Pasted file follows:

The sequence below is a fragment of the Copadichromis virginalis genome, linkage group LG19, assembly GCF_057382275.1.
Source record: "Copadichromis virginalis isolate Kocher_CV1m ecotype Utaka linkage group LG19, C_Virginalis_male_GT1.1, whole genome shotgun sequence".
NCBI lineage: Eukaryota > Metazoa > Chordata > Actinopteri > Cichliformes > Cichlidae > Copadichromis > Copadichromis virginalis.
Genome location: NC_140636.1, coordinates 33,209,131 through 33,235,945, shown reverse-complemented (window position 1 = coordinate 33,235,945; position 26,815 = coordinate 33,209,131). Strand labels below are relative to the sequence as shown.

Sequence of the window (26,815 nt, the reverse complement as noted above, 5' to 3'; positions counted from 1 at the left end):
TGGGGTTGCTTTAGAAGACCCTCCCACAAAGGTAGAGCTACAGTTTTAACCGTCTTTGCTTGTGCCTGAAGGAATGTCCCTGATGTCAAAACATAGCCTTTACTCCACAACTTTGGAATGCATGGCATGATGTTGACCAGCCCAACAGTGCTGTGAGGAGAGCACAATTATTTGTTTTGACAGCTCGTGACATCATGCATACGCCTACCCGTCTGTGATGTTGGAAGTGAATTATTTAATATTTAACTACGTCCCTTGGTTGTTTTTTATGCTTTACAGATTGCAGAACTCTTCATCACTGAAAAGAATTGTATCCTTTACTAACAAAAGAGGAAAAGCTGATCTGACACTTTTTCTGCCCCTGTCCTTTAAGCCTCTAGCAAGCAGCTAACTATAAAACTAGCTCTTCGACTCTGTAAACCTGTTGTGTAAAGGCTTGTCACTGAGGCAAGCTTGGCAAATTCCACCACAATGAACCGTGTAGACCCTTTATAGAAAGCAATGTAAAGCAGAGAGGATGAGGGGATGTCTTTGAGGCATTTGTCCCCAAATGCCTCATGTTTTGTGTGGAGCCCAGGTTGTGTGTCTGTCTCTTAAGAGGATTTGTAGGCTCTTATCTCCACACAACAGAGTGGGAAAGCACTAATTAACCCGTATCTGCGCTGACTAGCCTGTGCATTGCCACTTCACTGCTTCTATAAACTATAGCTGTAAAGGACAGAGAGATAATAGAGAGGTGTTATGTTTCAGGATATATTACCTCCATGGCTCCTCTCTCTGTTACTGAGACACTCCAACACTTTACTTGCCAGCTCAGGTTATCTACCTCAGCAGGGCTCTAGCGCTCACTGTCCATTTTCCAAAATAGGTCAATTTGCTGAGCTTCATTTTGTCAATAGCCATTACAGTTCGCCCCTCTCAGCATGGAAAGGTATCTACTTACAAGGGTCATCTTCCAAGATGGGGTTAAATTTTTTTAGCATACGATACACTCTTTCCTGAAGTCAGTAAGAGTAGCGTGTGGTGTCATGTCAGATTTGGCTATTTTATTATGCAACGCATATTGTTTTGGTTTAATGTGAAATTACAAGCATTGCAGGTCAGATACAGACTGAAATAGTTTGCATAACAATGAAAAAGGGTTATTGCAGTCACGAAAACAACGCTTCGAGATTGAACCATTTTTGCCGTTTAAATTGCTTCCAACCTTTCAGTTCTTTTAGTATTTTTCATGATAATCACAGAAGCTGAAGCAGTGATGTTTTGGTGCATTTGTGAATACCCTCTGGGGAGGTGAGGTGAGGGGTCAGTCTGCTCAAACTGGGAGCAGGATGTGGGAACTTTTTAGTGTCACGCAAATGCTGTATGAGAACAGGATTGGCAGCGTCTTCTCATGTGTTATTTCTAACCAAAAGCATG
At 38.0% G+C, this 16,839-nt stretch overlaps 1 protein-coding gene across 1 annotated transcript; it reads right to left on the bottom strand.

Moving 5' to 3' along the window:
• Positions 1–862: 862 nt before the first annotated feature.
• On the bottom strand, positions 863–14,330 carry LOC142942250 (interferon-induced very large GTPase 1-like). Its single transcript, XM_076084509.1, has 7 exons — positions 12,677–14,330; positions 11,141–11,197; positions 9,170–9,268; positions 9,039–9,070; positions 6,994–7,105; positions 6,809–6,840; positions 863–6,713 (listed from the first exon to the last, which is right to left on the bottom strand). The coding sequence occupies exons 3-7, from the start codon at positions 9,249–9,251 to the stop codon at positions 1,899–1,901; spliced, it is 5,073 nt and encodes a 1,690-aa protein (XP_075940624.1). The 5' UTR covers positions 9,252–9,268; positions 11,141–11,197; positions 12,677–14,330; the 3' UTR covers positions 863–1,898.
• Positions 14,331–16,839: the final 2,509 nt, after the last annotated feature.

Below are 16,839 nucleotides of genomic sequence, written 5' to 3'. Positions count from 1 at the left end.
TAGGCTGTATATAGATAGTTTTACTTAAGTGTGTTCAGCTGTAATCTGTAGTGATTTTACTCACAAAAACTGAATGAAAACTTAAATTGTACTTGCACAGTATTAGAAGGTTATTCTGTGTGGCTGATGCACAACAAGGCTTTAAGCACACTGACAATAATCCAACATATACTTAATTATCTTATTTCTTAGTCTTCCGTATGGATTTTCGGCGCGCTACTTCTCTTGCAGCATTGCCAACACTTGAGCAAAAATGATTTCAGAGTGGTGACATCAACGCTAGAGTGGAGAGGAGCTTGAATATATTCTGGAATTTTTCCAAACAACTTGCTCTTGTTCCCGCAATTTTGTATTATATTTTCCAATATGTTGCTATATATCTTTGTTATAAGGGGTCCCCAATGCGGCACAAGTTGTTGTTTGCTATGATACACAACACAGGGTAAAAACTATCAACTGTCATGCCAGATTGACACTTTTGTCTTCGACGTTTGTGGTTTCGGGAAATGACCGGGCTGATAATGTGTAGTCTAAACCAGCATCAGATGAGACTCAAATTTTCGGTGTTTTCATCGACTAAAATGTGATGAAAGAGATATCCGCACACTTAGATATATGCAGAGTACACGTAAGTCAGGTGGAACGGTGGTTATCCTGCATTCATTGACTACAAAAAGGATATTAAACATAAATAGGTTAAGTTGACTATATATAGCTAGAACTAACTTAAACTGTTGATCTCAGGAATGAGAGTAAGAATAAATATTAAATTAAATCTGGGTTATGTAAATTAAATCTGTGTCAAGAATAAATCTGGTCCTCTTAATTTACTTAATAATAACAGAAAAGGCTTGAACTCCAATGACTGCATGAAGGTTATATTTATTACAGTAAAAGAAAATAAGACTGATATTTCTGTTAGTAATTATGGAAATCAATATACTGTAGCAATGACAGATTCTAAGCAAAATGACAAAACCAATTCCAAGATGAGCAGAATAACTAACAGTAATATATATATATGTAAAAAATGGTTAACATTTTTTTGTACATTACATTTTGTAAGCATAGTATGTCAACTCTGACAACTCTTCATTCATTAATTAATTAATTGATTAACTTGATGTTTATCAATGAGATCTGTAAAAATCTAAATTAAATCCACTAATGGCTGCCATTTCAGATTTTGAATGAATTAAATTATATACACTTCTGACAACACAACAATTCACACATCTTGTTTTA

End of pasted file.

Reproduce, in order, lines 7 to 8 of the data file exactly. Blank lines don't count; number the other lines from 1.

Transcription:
At 38.0% G+C, this 16,839-nt stretch overlaps 1 protein-coding gene across 1 annotated transcript; it reads right to left on the bottom strand.

Moving 5' to 3' along the window: